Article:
Several studies have been reported on the plant in the open scientific literature. Mirabilis jalapa has numerous phytoconstituents such as alkaloids, glycosides, carbohydrates, phytosterols, flavonoids, phenols, steroids, triterpenes, tannins, saponins and lignins (Zachariah et al. 2012). Isoflavones, retinoids, dehydrorotenoids and polyphenolic amides have been suggested to be responsible for the antiviral, antibacterial and antifungal activities of the plant (Serge et al. 2007). Mohammed (2012) and Zachariah et al. (2012) have separately reported that the aqueous and alcoholic extract of M. jalapa leaf contains glycosides, tannins, phenolic compounds, resins, alkaloids, proteins, K (161.2 µg/mL), Na (19 µg/mL), Fe (18.7 µg/mL), Zn (14.2 µg/mL), Ca (12 µg/mL), Cd (0.8 µg/mL), Cu (0.3 µg/mL and Pb (0.1 µg/mL). Column chromatographic analysis of the root of M. jalapa revealed the presence of 11 compounds among which were astragaloside II, IV, VI, flazin, 4’-hydroxy-2, 3-dihydroflavone 7-beta-d-glucopyranoside and beta-sitosterol, among others (Lai et al. 2008). Pharmacological studies on M. jalapa reported in the open scientific literature included the hepatoprotective effect of the ethanolic leaf extract at 250 and 500 mg/kg body weight (Basini, Mohanalakshmi & Anitha 2013), insulin sensitivity, hypoglycemic and hypolipidemic activities of the root extract in mice (Zhou et al. 2012), antinociceptive activity of the leaf ethyl acetate fraction (Walker et al. 2013), anti-arthritic activity of the hydroethanolic extract of the flower (Augustine et al. 2013), antidiabetic activity of the hydroethanolic extract of the leaf in streptozotocin-induced diabetic rats (Victor, Sowndarya & Moorthi 2015) and antioxidant, free radical scavenging and antimicrobial activities of the leaf (Oladunmoye 2012). The plant has also been reported to be effective in the bioremediation of heavy metal contaminated soils (Yu & Zhou 2009). Proteins from M. jalapa have been implicated to possess potent anticancer activity via the apoptotic pathway (Rith et al. 2010). The ethanolic extract of M. jalapa leaf has been reported to exhibit nephroprotective and antioxidant activities against acetaminophen-induced renal damage in rats (Shaik, Dhanalakshmi & Jayasree 2012).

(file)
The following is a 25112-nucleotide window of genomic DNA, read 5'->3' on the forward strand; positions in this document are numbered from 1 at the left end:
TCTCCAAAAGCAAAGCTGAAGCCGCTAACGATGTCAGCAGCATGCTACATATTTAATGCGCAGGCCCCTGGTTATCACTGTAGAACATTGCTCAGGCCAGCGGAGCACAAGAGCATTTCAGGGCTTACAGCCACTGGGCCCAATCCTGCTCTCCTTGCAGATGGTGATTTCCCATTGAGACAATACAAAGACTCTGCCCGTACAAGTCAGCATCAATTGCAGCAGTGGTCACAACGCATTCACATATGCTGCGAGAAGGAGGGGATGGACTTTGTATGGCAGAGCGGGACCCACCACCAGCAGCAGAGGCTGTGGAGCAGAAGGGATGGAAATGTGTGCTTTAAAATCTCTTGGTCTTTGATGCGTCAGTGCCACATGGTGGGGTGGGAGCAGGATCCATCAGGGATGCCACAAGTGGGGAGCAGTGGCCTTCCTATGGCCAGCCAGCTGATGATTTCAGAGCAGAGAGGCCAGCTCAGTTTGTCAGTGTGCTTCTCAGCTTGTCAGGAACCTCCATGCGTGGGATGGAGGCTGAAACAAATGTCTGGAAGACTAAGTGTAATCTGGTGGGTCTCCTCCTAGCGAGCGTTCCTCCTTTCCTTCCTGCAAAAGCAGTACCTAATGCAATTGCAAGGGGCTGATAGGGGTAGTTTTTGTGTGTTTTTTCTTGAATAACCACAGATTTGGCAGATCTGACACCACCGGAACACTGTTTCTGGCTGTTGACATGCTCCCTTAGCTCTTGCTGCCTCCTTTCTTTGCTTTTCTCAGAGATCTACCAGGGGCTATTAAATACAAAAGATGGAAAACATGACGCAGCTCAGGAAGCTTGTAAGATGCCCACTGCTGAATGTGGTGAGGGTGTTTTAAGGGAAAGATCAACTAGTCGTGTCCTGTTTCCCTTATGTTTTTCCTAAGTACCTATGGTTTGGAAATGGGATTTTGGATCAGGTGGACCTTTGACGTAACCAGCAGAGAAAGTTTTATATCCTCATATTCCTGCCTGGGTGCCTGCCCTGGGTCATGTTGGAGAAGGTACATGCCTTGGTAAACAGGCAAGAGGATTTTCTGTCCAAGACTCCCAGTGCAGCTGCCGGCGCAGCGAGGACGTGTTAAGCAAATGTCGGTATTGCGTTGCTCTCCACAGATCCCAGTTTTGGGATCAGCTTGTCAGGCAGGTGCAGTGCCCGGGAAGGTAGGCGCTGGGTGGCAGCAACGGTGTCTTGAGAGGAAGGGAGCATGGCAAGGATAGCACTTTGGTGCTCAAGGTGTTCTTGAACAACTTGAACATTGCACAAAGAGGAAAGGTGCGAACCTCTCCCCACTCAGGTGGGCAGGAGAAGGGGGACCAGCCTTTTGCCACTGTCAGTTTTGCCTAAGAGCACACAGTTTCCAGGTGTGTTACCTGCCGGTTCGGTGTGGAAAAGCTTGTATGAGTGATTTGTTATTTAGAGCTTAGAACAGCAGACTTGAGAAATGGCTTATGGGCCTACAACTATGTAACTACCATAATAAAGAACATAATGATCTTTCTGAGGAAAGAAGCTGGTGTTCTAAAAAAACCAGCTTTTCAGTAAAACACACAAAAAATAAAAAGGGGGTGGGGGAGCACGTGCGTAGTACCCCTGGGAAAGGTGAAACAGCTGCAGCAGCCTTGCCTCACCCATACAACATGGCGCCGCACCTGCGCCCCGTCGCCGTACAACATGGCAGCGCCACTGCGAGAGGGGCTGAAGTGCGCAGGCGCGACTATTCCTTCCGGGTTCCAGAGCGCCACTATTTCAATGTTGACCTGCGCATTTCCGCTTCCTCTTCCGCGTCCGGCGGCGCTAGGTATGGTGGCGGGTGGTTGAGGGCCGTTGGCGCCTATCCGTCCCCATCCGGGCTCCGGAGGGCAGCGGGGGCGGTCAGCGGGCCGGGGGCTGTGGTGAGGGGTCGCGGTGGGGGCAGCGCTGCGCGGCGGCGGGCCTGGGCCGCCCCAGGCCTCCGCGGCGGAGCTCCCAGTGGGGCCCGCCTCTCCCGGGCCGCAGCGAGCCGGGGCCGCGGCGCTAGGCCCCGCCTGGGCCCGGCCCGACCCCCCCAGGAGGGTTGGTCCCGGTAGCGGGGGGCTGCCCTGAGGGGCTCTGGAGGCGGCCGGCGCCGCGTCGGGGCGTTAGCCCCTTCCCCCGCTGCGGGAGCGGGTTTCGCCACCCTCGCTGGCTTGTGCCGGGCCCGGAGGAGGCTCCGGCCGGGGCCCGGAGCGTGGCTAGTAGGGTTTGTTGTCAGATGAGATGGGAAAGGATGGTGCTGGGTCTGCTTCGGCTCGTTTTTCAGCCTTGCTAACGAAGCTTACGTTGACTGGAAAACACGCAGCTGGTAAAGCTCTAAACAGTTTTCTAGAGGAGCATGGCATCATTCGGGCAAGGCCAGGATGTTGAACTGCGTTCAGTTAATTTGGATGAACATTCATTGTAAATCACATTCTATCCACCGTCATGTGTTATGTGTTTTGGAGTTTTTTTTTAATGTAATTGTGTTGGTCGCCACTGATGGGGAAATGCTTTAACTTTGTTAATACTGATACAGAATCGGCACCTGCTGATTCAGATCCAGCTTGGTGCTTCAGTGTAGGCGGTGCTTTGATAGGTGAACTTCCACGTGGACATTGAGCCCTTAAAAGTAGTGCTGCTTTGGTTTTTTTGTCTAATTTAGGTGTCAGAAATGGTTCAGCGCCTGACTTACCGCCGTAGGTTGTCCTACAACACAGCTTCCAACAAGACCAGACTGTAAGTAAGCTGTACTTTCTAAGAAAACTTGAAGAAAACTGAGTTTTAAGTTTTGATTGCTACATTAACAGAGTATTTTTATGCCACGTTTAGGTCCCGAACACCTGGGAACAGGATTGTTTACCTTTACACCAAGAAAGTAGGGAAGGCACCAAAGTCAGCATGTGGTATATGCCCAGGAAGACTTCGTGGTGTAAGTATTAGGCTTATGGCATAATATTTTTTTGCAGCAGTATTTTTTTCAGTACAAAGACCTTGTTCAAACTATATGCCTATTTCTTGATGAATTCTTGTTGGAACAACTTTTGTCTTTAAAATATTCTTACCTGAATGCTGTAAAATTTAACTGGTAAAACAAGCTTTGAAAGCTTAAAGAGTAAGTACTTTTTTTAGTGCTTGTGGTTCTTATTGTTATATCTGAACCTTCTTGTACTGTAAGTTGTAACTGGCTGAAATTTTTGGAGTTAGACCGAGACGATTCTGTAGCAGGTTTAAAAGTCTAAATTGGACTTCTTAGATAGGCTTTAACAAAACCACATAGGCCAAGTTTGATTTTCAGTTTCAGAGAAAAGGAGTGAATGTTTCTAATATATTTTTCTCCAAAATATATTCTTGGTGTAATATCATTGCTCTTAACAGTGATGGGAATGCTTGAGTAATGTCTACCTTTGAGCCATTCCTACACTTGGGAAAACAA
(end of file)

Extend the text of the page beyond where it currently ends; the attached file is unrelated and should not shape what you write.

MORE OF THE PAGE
Although Nath et al. (2010) and Sharmila-Shaik, Rajendra & Jaya (2012) have separately reported that the leaves and stems are used as a diuretic and tonic, there is still an information gap on scientific data that substantiated the use of the plant as a diuretic. Therefore, the present study was investigated with the aim of evaluating the diuretic potentials of the ethanolic extract of M. jalapa leaf in male Wistar rats. An attempt was also made to compare the results with a commonly used reference diuretic drug, furosemide. The choice of ethanol as the extractant in the present study was based on the need to simulate the traditional method of preparing the extract because it is normally soaked in alcoholic drinks and more importantly for the results of the study to be meaningful and have relevance to the consumers that are largely rural dwellers.

Materials and methods

Plant material